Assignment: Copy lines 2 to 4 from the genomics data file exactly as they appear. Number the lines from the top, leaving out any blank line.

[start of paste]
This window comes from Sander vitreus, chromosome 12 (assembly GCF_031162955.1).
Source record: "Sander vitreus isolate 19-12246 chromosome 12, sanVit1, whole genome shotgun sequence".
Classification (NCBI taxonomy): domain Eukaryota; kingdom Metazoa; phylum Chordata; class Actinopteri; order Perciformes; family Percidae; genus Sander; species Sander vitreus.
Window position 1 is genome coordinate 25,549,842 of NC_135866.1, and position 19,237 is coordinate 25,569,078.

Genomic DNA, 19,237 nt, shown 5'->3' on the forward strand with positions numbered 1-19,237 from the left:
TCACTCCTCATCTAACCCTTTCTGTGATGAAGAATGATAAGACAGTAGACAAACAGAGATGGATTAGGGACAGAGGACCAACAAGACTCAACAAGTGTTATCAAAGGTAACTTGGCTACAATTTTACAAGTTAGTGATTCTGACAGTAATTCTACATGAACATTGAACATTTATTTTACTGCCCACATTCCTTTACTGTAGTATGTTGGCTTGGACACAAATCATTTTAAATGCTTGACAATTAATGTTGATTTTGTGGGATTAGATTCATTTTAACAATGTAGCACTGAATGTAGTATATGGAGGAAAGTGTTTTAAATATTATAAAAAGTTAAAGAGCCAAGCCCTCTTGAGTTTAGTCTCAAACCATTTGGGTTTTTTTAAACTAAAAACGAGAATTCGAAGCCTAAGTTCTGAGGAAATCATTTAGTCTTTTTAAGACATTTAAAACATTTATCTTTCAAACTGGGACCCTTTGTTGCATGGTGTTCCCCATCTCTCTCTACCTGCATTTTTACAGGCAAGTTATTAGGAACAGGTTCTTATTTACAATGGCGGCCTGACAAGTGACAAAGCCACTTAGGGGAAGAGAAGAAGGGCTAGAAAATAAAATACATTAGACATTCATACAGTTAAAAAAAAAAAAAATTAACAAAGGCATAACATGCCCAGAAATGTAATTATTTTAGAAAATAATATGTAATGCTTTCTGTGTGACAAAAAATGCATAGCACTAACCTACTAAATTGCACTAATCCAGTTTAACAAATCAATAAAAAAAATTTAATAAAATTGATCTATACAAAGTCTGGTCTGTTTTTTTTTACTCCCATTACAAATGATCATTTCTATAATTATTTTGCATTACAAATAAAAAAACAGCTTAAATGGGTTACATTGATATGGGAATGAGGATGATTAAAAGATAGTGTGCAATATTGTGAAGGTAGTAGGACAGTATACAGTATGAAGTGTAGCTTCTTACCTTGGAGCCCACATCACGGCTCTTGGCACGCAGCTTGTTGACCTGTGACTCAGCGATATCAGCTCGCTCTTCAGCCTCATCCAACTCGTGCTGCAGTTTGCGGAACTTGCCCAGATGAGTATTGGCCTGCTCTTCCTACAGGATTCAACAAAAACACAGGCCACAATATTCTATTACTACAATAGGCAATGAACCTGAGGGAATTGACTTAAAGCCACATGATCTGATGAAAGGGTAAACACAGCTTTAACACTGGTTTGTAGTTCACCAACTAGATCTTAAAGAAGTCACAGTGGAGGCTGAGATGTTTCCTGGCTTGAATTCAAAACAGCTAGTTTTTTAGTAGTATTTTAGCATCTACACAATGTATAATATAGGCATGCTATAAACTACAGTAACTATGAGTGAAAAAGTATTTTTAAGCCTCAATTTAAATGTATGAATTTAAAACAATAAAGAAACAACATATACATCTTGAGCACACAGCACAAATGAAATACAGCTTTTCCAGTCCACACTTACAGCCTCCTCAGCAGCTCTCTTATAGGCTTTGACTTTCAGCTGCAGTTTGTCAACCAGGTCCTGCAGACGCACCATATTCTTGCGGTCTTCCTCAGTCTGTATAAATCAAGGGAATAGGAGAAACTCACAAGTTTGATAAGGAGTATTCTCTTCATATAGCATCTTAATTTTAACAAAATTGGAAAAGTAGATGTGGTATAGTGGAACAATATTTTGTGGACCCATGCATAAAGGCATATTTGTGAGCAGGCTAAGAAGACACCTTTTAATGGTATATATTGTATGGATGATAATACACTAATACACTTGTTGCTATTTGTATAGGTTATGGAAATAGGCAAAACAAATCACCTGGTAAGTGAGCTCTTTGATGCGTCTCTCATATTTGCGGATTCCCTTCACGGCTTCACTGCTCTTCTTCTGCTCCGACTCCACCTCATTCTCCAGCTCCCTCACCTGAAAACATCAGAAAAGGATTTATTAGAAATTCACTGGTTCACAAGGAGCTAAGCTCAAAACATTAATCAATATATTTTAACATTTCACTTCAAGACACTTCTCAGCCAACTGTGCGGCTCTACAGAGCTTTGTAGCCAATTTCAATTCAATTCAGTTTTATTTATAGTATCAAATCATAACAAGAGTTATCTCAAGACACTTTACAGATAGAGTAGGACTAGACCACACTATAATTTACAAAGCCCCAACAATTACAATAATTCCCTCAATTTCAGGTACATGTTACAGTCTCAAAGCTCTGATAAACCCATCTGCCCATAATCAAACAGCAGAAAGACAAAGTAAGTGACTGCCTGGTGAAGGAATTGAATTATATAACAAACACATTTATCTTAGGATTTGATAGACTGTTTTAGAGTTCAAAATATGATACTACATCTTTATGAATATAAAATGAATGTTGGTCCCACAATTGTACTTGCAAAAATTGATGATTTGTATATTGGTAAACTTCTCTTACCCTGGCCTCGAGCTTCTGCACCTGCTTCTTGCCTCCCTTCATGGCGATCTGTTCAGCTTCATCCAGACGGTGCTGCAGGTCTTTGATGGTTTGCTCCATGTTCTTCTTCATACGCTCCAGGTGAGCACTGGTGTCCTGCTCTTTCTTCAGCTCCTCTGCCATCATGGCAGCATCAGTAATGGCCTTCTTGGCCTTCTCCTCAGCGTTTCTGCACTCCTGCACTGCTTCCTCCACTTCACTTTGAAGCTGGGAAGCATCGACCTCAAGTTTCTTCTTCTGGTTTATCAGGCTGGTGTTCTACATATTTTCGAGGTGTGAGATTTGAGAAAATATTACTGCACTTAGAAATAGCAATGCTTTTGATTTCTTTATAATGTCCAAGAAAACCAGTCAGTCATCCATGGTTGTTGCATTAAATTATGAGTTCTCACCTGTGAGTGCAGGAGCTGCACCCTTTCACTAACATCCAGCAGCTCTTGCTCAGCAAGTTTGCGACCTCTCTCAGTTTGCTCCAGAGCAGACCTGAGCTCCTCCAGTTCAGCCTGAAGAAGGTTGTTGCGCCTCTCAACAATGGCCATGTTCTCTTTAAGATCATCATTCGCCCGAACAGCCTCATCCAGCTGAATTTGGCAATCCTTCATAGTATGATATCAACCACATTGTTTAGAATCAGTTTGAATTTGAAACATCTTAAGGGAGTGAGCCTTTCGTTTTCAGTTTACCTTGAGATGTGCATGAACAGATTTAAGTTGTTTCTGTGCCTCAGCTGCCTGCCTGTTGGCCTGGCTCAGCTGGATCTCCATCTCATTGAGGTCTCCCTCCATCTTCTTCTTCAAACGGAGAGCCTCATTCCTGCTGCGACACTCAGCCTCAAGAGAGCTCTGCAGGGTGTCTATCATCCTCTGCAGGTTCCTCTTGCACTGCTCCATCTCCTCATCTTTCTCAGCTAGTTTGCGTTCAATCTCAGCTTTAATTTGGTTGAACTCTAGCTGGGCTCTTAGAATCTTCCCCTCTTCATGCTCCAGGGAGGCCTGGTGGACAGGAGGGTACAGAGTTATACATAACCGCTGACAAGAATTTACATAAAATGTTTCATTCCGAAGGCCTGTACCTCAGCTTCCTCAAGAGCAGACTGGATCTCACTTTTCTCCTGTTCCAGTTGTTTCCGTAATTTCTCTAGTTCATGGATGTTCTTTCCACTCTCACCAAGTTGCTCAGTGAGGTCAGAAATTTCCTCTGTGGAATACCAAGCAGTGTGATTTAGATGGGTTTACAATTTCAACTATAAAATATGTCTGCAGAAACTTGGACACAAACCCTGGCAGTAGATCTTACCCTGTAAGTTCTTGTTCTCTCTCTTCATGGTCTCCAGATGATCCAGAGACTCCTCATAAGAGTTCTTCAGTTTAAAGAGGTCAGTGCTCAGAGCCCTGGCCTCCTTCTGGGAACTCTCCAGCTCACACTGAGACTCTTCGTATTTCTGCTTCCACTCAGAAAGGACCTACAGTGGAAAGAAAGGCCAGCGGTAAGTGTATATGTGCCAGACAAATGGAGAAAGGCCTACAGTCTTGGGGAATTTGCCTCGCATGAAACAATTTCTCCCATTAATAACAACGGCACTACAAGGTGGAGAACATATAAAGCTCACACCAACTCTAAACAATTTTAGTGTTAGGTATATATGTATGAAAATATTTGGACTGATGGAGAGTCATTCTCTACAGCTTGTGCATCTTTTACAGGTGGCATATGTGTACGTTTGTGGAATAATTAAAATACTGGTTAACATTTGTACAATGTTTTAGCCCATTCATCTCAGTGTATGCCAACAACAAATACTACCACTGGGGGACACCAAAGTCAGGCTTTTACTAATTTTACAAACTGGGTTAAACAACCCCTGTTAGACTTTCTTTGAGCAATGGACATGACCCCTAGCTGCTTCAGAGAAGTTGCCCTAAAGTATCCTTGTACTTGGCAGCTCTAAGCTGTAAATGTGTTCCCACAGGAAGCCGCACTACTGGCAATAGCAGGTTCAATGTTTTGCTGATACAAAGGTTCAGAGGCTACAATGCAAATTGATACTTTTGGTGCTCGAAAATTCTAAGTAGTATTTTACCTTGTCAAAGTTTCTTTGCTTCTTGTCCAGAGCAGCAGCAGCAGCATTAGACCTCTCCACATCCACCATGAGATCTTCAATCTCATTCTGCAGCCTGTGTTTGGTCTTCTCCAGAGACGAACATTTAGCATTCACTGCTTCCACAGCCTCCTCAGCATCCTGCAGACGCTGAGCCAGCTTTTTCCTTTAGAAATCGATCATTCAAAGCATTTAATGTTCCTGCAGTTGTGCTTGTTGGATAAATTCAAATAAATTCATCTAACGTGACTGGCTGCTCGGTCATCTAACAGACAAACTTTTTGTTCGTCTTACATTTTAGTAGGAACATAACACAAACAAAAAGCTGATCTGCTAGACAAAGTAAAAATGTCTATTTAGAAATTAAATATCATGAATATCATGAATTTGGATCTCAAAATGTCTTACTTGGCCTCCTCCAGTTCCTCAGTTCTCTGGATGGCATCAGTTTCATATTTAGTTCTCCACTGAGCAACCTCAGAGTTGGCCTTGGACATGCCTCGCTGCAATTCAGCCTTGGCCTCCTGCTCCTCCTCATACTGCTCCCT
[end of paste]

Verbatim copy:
Source record: "Sander vitreus isolate 19-12246 chromosome 12, sanVit1, whole genome shotgun sequence".
Classification (NCBI taxonomy): domain Eukaryota; kingdom Metazoa; phylum Chordata; class Actinopteri; order Perciformes; family Percidae; genus Sander; species Sander vitreus.
Window position 1 is genome coordinate 25,549,842 of NC_135866.1, and position 19,237 is coordinate 25,569,078.